Avolar, the “stand alone” UAL Corp. subsidiary created in April to launch a new business aviation venture, has declared that despite the September 11 terrorist attacks and their devastating impact on America’s aviation industry, “Our business plan is unchanged; however, Avolar is now seeking equity investors to share the burden of funding.” Avolar was originally created as United BizJet Holdings.
It was a challenge. A big one, admittedly, but as Stuart Oran discovered, much bigger than originally envisioned.
Avolar, the budding stand-alone fractional business jet division of UAL Corp., stepped up its launch effort last month with a pair of new aircraft orders–despite a current economy that has other fractional providers turning to new marketing tactics. To boot, the Avolar business plan is ahead of schedule. Avolar president Stuart Oran said at the NBAA Convention in New Orleans last month, “We are now operational.
This year will be one of the best that Dassault has ever had with its Falcon business jets. As of late October, the French manufacturer had chalked up firm orders for 112 Falcons and taken options for another 101, smashing last year’s record of firm orders for 90 Falcons.
Avolar, the newly formed business aviation subsidiary of UAL Corp., reached an agreement with Airbus to market and/or manage, but not buy, up to 15 Airbus Corporate Jetliners under a program to be operated separately from Avolar’s fractional-ownership program for smaller business jets. Terms also permit Avolar customers to purchase an ACJ. The executive twinjets will be crewed by mainline United Airlines pilots.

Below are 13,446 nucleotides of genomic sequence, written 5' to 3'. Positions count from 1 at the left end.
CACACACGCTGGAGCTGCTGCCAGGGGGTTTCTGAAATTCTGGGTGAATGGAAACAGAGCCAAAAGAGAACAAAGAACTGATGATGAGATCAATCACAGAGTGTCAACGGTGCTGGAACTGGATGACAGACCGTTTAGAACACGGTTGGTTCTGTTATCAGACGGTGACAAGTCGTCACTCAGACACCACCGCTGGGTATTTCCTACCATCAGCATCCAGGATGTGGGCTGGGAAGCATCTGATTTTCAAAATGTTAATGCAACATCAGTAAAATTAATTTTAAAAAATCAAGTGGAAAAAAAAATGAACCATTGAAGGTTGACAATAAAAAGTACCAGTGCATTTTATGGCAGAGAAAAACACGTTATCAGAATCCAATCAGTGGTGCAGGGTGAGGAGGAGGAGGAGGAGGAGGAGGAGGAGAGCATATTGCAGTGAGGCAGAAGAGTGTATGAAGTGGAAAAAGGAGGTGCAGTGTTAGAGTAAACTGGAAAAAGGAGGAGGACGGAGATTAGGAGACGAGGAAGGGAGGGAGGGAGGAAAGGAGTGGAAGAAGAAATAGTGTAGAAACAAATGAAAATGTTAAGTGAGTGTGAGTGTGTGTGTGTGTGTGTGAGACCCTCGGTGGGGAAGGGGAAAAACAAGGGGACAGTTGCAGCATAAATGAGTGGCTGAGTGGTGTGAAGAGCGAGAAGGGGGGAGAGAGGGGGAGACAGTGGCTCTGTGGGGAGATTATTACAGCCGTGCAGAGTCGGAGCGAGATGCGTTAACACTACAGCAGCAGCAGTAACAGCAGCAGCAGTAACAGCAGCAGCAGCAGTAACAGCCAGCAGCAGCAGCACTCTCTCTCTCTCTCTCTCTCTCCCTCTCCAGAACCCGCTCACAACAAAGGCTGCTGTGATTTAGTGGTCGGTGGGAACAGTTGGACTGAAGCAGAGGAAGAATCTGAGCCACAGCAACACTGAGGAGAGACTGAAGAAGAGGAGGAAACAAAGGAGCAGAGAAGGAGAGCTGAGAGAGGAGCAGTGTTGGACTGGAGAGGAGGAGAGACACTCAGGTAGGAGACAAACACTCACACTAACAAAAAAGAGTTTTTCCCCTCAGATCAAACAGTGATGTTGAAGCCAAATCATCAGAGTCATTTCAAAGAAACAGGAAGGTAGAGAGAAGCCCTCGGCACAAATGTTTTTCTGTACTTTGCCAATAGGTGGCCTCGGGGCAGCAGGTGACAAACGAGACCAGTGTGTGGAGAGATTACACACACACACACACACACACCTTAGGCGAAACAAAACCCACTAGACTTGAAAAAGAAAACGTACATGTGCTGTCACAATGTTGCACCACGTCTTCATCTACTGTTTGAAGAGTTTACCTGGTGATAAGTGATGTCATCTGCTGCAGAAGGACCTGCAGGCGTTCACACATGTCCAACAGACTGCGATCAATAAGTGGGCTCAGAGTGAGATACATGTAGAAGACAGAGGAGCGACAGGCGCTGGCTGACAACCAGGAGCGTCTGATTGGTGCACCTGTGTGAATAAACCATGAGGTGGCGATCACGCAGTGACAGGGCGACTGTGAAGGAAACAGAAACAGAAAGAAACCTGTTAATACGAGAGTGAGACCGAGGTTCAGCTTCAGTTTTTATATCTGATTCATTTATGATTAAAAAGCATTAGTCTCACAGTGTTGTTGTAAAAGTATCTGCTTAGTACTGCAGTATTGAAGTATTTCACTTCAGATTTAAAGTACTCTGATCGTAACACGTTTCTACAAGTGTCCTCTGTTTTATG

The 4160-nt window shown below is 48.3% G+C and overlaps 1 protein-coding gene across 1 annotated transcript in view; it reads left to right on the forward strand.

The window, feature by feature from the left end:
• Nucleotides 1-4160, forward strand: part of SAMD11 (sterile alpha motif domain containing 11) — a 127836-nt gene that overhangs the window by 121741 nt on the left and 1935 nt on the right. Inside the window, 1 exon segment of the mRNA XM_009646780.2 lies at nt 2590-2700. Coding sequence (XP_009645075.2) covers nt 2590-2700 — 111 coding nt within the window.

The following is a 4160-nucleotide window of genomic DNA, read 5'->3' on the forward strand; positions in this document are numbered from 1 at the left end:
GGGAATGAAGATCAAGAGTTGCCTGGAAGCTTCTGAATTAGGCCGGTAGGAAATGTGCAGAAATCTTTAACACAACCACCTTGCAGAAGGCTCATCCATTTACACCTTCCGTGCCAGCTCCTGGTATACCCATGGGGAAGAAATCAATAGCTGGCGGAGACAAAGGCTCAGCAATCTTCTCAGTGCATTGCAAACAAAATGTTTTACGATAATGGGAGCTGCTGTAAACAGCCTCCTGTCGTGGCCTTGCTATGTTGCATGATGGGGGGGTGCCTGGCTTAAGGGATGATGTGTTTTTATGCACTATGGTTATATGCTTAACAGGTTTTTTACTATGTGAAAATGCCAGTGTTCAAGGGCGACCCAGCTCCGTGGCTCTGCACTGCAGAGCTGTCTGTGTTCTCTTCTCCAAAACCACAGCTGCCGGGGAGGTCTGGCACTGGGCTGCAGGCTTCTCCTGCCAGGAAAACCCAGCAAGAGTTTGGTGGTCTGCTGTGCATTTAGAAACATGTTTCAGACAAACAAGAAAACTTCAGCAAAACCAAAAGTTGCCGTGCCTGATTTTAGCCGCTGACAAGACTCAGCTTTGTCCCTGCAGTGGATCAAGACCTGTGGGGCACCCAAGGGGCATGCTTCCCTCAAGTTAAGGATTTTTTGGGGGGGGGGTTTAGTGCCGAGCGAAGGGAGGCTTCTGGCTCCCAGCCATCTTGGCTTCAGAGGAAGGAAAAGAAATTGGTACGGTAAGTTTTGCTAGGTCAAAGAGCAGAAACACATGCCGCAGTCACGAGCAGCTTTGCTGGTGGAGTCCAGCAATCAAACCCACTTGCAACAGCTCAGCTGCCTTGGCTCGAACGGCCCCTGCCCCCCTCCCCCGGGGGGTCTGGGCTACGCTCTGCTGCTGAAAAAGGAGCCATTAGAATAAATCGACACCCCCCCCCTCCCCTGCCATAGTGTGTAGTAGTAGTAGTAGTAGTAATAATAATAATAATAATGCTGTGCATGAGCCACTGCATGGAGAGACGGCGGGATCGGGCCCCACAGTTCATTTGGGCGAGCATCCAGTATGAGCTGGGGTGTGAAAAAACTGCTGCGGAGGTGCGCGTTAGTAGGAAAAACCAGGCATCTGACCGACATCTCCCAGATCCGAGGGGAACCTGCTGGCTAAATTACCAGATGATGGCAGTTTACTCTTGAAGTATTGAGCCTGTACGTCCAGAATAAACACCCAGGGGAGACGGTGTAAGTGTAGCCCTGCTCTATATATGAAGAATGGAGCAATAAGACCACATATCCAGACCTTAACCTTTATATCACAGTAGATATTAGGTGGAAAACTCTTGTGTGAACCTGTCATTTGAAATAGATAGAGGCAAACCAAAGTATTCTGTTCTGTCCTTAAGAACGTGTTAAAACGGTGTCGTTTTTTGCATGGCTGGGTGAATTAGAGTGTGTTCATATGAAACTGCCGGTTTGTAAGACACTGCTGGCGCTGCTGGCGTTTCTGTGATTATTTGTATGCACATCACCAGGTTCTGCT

The demise of Avolar before it really got started is not an omen for the fractional aircraft provider industry. Introduced with much fanfare a year ago, Avolar was barely off the ground when its parent, UAL Corp., pulled back the power and shut off the fuel. Avolar failed for the most part because it wasn’t able to muster the significant upfront investment needed to launch a fractional operation, not because the fractional market is waning.
Deliveries of Gulfstream business jets in the first quarter were down slightly compared with the same period a year ago, but the firm’s first-quarter order backlog of $6.4 billion was an increase of $900 million from last year. Gulfstream said it delivered 15 green GIV-SPs and GVs (vs 18 in the first quarter last year) and 10 finished G100s and G200s (the same as last year’s first quarter).
At its Saint-Cloud headquarters near Paris, Dassault began presenting its 2001 results with military precision at 9 a.m. sharp on March 6. This was almost ironic as the manufacturer, still famous for its Mirage and Rafale fighters, confirmed its main business is now Falcon business jets, which accounted for 76 percent of last year’s revenues.
Little more than a week after halting efforts to find outside investors for a majority share in its Avolar business aviation venture, United Airlines parent UAL Corp. pulled the plug entirely on March 22 and announced it is closing down the Chicago-based subsidiary.
Gulfstream Aerospace has filed a motion asking the Chicago Cook County Circuit Court to dismiss a United BizJet Holdings lawsuit or stay all proceedings on the grounds that the litigation was filed in violation of “alternate dispute resolution” (ADR) agreements between the two companies.
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